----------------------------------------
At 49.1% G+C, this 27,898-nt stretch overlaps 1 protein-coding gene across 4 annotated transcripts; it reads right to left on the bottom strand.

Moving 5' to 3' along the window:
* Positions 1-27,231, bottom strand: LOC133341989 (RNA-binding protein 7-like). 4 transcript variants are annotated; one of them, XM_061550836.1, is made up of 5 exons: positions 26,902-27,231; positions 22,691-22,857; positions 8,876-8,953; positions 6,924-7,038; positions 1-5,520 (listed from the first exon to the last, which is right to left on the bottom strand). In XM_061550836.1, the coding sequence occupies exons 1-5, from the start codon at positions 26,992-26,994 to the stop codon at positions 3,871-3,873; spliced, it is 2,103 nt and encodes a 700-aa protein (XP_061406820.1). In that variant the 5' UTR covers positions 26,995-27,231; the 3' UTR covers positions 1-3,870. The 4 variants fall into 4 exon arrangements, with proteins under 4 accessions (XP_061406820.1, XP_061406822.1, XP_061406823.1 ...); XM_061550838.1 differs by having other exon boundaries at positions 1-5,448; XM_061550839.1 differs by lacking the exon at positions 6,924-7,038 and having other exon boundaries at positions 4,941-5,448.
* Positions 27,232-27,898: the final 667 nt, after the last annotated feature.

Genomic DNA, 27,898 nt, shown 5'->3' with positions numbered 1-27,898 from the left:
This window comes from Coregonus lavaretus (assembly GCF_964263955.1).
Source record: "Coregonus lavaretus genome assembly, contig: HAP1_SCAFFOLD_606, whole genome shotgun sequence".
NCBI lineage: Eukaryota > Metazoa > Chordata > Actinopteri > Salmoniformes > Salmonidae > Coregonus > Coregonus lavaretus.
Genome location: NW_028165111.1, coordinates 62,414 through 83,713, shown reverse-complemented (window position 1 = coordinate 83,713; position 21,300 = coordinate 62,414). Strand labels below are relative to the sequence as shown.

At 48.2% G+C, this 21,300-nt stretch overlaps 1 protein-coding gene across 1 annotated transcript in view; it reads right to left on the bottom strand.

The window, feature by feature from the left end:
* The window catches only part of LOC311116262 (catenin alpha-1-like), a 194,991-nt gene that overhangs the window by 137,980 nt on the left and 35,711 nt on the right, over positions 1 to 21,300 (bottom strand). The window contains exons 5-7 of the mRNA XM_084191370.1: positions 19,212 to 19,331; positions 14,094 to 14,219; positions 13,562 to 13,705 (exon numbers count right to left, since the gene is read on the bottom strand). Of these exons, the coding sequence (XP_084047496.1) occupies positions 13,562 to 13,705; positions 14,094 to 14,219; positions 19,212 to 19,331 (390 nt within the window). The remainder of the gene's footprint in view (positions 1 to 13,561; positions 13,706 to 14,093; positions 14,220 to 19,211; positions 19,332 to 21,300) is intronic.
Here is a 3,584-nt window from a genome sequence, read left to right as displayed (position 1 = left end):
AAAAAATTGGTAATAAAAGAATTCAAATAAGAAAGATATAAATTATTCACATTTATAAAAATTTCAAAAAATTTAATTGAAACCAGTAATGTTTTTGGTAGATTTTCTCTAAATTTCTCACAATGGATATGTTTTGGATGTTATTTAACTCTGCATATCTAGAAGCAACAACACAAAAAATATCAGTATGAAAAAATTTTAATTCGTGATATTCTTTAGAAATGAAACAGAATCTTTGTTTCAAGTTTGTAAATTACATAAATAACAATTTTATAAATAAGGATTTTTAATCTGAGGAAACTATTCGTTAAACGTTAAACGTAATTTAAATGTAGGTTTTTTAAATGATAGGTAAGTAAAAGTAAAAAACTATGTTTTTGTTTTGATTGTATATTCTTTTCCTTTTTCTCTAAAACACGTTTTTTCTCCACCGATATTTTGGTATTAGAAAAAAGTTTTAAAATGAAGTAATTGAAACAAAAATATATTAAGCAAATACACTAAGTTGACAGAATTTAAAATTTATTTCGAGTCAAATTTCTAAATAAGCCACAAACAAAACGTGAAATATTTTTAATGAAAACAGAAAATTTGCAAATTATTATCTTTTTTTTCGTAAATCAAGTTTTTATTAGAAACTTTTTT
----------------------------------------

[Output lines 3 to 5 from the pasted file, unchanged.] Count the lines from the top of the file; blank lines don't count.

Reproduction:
* Positions 1-27,231, bottom strand: LOC133341989 (RNA-binding protein 7-like). 4 transcript variants are annotated; one of them, XM_061550836.1, is made up of 5 exons: positions 26,902-27,231; positions 22,691-22,857; positions 8,876-8,953; positions 6,924-7,038; positions 1-5,520 (listed from the first exon to the last, which is right to left on the bottom strand). In XM_061550836.1, the coding sequence occupies exons 1-5, from the start codon at positions 26,992-26,994 to the stop codon at positions 3,871-3,873; spliced, it is 2,103 nt and encodes a 700-aa protein (XP_061406820.1). In that variant the 5' UTR covers positions 26,995-27,231; the 3' UTR covers positions 1-3,870. The 4 variants fall into 4 exon arrangements, with proteins under 4 accessions (XP_061406820.1, XP_061406822.1, XP_061406823.1 ...); XM_061550838.1 differs by having other exon boundaries at positions 1-5,448; XM_061550839.1 differs by lacking the exon at positions 6,924-7,038 and having other exon boundaries at positions 4,941-5,448.
* Positions 27,232-27,898: the final 667 nt, after the last annotated feature.

Genomic DNA, 27,898 nt, shown 5'->3' with positions numbered 1-27,898 from the left: